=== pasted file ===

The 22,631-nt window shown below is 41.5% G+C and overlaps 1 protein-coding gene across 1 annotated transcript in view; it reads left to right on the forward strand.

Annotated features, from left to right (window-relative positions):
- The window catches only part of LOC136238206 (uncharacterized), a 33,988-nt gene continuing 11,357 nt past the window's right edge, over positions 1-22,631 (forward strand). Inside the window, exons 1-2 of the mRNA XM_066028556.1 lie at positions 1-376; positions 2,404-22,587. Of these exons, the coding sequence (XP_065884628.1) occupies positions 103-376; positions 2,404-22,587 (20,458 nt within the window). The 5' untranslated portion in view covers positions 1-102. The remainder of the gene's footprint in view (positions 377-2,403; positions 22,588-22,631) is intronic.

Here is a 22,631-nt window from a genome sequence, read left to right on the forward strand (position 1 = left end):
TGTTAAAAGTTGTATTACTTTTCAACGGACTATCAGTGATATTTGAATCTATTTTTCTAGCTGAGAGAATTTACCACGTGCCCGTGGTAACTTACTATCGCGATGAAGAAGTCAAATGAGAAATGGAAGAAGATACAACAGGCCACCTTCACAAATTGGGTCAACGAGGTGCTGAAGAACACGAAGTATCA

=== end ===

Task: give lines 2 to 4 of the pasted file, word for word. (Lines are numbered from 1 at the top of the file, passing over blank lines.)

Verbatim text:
Annotated features, from left to right (window-relative positions):
- The window catches only part of LOC136238206 (uncharacterized), a 33,988-nt gene continuing 11,357 nt past the window's right edge, over positions 1-22,631 (forward strand). Inside the window, exons 1-2 of the mRNA XM_066028556.1 lie at positions 1-376; positions 2,404-22,587. Of these exons, the coding sequence (XP_065884628.1) occupies positions 103-376; positions 2,404-22,587 (20,458 nt within the window). The 5' untranslated portion in view covers positions 1-102. The remainder of the gene's footprint in view (positions 377-2,403; positions 22,588-22,631) is intronic.

Here is a 22,631-nt window from a genome sequence, read left to right on the forward strand (position 1 = left end):